My colleague at the Center on International Cooperation, Alexander Evans, has published a briefing paper on Rising Food Prices. Summary Points:
The report is published by Chatham House.
- Global food prices have risen 83 per cent over the last three years. The increases have been driven by high income growth in emerging economies (probably the single most significant factor),use of crops for biofuels, the relative inelasticity of supply, historically low stock levels and some speculative investment.
- More recently, national concerns over inflation and prices have led some countries to reduce exports and others to try to build up stocks – creating a feedback loop that feeds on itself to drive prices up still further. In the medium to longer term, ‘scarcity trends’ – climate change, the cost of energy inputs, scarcity of land and water – could limit the supply-side response.
- In the immediate term, the priority is to increase both the volume and the quality of humanitarian assistance available to poor people, including by moving away from in-kind food aid and towards cash transfers or voucher systems – although it is important to be clear that there are outstanding questions about how these social protection systems will work, and they should not be seen as a panacea. The issue of compensatory financing may also arise for some countries facing balance-of-payments difficulties.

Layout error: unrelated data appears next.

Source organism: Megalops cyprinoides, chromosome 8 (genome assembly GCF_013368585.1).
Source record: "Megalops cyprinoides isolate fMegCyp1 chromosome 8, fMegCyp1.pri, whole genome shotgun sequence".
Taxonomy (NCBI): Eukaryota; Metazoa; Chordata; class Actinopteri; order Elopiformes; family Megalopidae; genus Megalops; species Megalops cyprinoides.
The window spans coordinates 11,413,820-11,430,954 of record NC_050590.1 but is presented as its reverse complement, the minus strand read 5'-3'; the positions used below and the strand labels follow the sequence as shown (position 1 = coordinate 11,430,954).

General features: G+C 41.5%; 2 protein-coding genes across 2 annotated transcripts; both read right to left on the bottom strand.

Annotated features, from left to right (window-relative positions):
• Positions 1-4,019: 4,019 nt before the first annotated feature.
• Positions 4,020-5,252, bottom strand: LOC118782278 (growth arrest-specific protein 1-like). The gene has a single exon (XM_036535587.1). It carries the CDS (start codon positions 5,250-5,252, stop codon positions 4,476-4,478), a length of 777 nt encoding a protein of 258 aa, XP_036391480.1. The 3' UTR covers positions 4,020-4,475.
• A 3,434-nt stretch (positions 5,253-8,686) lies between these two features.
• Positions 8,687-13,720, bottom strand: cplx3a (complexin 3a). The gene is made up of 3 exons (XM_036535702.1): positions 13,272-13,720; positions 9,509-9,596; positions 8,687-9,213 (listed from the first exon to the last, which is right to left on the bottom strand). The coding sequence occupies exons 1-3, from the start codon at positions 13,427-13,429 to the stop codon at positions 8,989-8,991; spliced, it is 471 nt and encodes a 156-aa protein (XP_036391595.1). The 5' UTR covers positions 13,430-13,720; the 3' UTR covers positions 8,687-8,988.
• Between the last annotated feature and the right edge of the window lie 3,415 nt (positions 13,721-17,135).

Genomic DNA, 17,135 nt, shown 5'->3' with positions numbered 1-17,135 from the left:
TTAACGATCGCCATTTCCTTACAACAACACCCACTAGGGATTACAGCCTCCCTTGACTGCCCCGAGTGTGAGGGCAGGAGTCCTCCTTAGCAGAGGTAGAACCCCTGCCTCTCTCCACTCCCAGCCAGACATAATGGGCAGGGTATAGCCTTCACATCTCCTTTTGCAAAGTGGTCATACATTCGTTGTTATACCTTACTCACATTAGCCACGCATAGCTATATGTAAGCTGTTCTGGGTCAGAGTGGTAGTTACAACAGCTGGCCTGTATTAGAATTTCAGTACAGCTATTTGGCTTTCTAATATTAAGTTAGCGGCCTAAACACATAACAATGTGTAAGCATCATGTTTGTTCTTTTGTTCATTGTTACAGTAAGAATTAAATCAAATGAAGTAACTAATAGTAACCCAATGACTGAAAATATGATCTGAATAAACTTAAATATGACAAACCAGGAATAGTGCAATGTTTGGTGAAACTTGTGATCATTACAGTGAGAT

- n the longer term, the key challenge is to increase the supply of food: the World Bank estimates that demand for food will rise by 50 per cent by 2030, as a result of rising affluence and growing world population. Achieving this challenge will require something close to a revolution, and a massive investment in agriculture in developing countries.
- If supply fails to keep pace with rising demand, then the question of ‘fair shares’ is likely to emerge as a significant global issue. Already, the effect of a burgeoning global middle class switching to diets with more meat and dairy products – both relatively inefficient in terms of grain use – has been to reduce the affordability of staple foods for poorer consumers.